The cusp of a New Year is often a time for reflection and prediction. Given the mayhem and madness of 2020, more than a few of us are happy to turn the page and look forward to the promise of hope and health as we welcome 2021.
As the ball drops and glasses of champagne are raised, more than half of American adults will make a resolution, and most of those will deal with health and self-improvement. Not surprisingly, very few will adhere to them. Fewer still will succeed. For people who are overweight or have obesity, weight loss is a necessary health improvement, though resolutions alone are unlikely to be route to success. However, this is a great time to broach the subject of weight loss because motivation, which correlates to weight loss success, is high and increases the likelihood individuals will achieve their goals.
To guide patients towards more successful weight loss efforts, rather than asking (or telling) them how much they’d like to lose, ask why they want to lose weight. If their goals are not in line with their values they are unlikely to maintain the motivation needed to achieve them. To that end, help them focus on what they will gain — better health, greater mobility and flexibility, sound sleep, improved mental health, etc. — rather than what they have to give up. Emphasize micro-goals of a few pounds per week and encourage celebrations of all victories along the way. Every pound lost is weight that is not gained, and that is worthy of acknowledgement on a regular basis. Given the increase in numbers of those trying to lose weight, finding a buddy to walk or exercise with and to share the ups and downs of progress can offer much needed support.
It is important to discuss a range of weight loss options and the pros and cons associated with each. Even among the highly motivated, lifestyle changes are hard to adopt and even more difficult to maintain. Some people may do well trying new, healthier recipes while others benefit from a more structured medically prescribed weight loss program. For others, a tried and true process may no longer achieve the same results and a jumpstart through a new program can be a better alternative. This isn’t a “one and done” option — everyone experiences setbacks, and patients need to be reminded that it’s a process that may require adjustments along the way.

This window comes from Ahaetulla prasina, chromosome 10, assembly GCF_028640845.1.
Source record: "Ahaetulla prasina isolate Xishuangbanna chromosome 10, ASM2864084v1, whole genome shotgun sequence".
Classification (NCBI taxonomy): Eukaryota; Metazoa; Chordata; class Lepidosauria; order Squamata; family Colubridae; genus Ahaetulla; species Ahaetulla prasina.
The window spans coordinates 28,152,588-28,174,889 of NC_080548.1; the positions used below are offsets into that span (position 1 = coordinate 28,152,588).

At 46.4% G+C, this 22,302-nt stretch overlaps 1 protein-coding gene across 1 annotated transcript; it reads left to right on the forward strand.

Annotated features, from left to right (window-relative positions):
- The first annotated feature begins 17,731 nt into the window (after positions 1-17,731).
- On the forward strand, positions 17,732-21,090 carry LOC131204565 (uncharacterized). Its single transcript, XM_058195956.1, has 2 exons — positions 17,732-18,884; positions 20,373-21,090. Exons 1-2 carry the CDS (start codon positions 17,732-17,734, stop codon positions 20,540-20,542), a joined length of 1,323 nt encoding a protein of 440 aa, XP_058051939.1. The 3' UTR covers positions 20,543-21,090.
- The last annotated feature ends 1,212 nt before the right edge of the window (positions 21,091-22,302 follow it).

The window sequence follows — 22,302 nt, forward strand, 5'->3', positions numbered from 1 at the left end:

While resolutions are likely to fade quickly, the start of a New Year can be a new beginning for patients who can benefit from weight loss and increased activity. Research shows that exercise related searches increase during the winter while weight loss queries peak in summer and winter. Creating awareness programs linked to these timeframes can spark interest and help patients start planning on how they might incorporate changes to their daily routine (a lack of meal planning is one of the primary reasons people don’t stick to new diets), leading to a greater likelihood of attaining goals.
A New Year is an opportunity for new beginnings. If this year has taught us anything it is that we will face unexpected and perhaps even seemingly insurmountable challenges. But we can and will overcome. Cheers to joyous, kinder and healthier 2021 and the bright future it offers!